- Melodious Tambura of Delight: A Guide to Māratika Cave, Supreme Site of Immortality by Chatral Rinpoche
Kyabje Chatral Rinpoche wrote this brief guide to the sacred Māratika cave at the request of his daughter, Sarasvatī. In a series of verses, he describes the significance of this powerful place of longevity — the "destroyer of death" is the literal meaning of its name — where Guru Padmasambhava and the Lady Mandāravā attained immortality.
- The New Glorious Bestower of Immortality: A Long-Life Practice and Empowerment that Unites the Oral, Treasure and Visionary Teachings by Chöje Lingpa
This long-life practice (tshe sgrub) and empowerment (tshe dbang) of Thangtong Gyalpo (1361–1485?) is said to bring together the oral, treasure and visionary teachings. It combines Thangtong Gyalpo's original Glorious Bestower of Immortality ('chi med dpal ster) with Chöjé Lingpa's own treasure revelation and visionary account.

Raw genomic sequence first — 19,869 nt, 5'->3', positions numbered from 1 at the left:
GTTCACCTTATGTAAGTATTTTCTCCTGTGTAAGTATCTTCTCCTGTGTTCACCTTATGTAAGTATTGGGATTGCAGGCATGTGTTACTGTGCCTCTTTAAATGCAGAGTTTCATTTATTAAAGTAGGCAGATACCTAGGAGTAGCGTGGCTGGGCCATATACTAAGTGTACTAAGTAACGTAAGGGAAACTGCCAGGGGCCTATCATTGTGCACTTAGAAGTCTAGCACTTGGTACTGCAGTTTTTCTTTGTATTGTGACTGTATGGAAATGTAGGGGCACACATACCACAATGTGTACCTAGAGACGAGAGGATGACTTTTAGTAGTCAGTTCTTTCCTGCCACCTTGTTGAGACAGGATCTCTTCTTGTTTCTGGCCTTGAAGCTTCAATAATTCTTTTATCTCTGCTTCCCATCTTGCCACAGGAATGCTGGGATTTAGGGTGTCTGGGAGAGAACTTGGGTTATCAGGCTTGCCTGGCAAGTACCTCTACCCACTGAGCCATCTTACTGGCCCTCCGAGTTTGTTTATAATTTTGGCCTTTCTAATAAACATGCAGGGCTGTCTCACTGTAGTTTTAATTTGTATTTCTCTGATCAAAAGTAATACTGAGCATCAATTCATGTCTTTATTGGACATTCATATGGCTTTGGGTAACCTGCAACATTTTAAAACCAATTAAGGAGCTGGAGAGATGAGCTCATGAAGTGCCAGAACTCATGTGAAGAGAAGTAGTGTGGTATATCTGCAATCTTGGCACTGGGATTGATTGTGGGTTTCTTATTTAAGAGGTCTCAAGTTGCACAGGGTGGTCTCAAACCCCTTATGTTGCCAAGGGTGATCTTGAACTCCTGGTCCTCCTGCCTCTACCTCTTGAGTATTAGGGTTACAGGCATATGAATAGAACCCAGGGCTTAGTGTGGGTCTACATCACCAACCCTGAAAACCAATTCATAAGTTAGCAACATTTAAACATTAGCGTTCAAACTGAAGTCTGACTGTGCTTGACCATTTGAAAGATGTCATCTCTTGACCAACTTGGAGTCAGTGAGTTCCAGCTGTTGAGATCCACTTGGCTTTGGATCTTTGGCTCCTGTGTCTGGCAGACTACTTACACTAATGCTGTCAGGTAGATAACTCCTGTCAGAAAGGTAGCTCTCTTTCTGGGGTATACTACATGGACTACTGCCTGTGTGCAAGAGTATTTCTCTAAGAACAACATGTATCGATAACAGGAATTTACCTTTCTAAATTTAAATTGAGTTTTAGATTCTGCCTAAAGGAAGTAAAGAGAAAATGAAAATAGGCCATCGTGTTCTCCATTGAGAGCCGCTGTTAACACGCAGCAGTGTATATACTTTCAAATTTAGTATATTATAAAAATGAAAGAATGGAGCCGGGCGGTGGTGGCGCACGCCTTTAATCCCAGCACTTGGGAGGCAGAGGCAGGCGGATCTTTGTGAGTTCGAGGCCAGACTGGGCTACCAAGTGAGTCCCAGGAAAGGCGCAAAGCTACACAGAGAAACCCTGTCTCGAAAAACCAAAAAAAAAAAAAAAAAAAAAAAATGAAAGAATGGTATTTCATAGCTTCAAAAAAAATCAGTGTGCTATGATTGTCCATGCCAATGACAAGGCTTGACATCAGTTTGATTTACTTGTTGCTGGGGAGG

- The Sādhana and Empowerment for the Extremely Close Lineage of the Long-Life Practice that Unites the Oral, Treasure and Visionary Teachings by Chöje Lingpa
This pith instruction for accomplishing longevity (tshe sgrub) through Thangtong Gyalpo (1361–1485?) is said to bring together the oral, treasure and visionary teachings. According to its colophon, Chöjé Lingpa received the instruction from Thangtong Gyalpo directly in a vision. Jamgön Kongtrul included the text in the Precious Treasury of Revelations (Rinchen Terdzö).
Chokgyur Dechen Lingpa
This concise guru yoga centres around the famous prayer to Guru Padmasambhava known as The Prayer in Six Vajra Lines, or Dü Sum Sangye, Chokgyur Dechen Lingpa's own terma revelation. To this is added a simple visualization and a prayer to reach the Copper-coloured Mountain of Glory.
This concise practice of Guru Dewa Chenpo (gu ru bde ba chen po), the Guru of Great Bliss, was revealed as a terma by Chokgyur Lingpa and transcribed by Jamgön Kongtrul Lodrö Thaye at Tsurpu Monastery.
Dilgo Khyentse Rinpoche
- All Wishes Swiftly Fulfilled: A Prayer to the Mahāguru of Uḍḍiyāna in Eight Chapters by Dilgo Khyentse Rinpoche
- The Vajra Sitar of Immortality: A Prayer for the Long Life of the Fourth Incarnation of Terchen Chokgyur Lingpa by Dilgo Khyentse Rinpoche